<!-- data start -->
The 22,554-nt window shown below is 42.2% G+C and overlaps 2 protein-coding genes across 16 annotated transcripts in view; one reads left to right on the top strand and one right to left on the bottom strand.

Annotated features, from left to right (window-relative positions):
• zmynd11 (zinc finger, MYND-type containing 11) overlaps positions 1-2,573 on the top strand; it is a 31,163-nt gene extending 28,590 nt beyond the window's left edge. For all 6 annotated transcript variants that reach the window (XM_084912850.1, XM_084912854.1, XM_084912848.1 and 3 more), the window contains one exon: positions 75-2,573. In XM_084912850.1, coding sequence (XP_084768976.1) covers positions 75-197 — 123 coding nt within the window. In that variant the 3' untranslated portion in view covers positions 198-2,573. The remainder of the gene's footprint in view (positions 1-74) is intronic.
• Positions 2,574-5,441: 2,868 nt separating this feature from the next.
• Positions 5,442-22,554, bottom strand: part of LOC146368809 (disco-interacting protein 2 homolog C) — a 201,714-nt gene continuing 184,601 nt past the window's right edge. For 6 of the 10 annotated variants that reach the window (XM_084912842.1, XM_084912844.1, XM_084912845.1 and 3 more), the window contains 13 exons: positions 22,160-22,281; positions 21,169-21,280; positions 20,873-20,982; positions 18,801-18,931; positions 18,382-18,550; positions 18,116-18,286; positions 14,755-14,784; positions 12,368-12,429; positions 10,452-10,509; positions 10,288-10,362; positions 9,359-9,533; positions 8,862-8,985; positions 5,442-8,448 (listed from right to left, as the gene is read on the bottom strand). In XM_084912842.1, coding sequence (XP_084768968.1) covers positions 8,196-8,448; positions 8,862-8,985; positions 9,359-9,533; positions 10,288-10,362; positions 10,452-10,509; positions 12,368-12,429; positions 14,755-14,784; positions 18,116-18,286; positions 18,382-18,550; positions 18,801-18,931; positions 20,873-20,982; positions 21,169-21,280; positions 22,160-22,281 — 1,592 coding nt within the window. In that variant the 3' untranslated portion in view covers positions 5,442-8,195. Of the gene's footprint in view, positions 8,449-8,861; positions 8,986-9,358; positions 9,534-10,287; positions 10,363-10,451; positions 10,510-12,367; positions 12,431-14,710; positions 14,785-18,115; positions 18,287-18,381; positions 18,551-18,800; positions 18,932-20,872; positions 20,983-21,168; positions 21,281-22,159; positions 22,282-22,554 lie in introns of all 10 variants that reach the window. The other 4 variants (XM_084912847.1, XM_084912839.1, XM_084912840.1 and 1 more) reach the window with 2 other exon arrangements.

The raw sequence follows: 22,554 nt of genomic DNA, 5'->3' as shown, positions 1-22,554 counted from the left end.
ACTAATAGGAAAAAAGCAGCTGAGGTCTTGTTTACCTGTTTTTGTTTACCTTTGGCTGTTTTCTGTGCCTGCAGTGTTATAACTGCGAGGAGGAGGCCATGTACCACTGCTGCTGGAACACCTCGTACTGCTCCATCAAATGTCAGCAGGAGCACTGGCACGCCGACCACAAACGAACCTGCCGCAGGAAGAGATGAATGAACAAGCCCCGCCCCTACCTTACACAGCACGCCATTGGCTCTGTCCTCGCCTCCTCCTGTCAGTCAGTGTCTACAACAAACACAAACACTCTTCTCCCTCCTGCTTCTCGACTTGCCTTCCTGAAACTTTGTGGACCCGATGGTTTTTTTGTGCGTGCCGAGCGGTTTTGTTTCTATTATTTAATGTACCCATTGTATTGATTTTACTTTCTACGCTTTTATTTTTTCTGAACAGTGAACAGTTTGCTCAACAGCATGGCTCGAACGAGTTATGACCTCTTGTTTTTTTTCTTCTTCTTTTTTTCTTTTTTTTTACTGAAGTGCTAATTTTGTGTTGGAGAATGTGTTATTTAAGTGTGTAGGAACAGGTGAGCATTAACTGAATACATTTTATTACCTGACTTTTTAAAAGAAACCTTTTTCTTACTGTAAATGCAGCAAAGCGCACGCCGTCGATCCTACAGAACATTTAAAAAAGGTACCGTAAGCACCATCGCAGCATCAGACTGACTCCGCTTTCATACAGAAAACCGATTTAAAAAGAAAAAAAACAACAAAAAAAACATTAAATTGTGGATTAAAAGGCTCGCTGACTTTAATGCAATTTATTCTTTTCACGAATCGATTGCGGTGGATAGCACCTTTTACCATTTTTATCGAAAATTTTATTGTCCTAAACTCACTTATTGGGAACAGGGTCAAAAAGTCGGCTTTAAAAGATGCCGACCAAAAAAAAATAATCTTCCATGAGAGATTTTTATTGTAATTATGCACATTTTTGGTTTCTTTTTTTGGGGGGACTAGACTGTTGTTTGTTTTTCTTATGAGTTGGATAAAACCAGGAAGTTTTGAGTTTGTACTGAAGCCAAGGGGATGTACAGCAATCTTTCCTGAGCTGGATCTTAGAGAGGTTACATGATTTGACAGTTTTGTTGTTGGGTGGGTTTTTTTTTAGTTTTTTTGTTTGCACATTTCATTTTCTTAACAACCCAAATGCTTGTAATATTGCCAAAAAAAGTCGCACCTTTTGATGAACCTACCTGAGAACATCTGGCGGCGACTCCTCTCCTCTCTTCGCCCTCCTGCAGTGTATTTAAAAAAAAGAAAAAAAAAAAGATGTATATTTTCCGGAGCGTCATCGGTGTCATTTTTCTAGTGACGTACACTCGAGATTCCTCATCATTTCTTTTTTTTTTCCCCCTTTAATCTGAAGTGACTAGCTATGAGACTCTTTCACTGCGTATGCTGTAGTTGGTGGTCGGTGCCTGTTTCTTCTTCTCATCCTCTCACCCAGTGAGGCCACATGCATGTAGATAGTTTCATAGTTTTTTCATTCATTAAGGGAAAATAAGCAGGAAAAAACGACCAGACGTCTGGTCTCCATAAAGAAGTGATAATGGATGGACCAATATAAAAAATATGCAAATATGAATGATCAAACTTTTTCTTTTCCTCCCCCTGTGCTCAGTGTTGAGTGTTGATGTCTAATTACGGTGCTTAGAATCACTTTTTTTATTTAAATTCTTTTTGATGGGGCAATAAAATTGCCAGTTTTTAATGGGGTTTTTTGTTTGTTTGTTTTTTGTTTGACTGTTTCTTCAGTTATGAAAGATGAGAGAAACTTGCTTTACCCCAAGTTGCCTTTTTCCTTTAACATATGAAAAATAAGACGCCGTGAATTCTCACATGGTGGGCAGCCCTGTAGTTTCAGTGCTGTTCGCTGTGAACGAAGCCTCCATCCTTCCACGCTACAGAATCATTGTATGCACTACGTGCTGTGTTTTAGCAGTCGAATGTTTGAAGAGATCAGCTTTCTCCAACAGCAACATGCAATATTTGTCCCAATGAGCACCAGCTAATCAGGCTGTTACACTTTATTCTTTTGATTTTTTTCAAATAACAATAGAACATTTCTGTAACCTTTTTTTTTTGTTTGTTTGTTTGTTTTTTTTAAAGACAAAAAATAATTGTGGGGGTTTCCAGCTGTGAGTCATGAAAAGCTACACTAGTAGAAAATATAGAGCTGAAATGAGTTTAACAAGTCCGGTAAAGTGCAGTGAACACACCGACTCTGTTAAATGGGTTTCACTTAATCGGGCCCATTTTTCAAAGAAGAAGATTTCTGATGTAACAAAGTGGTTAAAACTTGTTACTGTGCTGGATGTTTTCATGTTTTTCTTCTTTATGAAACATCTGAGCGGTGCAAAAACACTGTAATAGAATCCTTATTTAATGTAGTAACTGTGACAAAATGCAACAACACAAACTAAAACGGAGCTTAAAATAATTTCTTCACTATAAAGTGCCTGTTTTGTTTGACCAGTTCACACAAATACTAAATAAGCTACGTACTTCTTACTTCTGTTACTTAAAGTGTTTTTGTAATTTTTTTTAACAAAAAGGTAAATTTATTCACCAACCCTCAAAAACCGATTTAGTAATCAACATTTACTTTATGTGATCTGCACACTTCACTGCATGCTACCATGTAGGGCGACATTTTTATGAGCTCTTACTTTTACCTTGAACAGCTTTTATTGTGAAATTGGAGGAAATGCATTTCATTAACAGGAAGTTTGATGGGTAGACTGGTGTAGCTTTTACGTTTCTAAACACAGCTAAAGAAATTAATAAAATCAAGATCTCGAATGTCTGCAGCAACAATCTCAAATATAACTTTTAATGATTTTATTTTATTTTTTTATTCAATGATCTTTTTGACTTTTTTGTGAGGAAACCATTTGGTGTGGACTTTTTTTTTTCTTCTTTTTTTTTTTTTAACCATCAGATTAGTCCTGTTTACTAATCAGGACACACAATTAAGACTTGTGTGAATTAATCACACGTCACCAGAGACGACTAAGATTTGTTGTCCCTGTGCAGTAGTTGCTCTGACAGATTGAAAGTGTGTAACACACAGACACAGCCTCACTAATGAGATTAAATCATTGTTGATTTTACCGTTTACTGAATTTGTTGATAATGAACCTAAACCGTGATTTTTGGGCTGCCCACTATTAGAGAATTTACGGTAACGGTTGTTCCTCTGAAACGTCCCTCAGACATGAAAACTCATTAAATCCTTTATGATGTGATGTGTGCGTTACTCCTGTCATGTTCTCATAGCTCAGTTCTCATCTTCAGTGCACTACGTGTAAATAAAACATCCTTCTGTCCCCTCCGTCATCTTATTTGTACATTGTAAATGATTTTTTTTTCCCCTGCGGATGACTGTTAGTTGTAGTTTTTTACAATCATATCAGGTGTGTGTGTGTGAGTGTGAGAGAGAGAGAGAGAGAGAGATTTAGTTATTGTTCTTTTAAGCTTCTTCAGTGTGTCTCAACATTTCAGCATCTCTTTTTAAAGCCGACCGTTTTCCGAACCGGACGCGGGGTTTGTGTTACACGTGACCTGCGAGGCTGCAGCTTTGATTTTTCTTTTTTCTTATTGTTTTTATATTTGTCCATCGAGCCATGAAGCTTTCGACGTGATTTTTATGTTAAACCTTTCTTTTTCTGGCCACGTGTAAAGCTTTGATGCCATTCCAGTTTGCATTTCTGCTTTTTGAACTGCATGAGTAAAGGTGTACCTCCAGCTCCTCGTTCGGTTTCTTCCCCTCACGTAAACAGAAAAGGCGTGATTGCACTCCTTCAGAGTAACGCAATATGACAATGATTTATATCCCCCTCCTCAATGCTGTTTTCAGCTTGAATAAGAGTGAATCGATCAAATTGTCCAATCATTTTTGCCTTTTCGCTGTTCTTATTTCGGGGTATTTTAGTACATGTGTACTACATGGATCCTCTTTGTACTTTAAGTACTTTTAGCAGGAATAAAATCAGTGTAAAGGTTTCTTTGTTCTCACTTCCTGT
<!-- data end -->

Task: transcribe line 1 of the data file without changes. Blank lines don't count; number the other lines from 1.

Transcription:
The 22,554-nt window shown below is 42.2% G+C and overlaps 2 protein-coding genes across 16 annotated transcripts in view; one reads left to right on the top strand and one right to left on the bottom strand.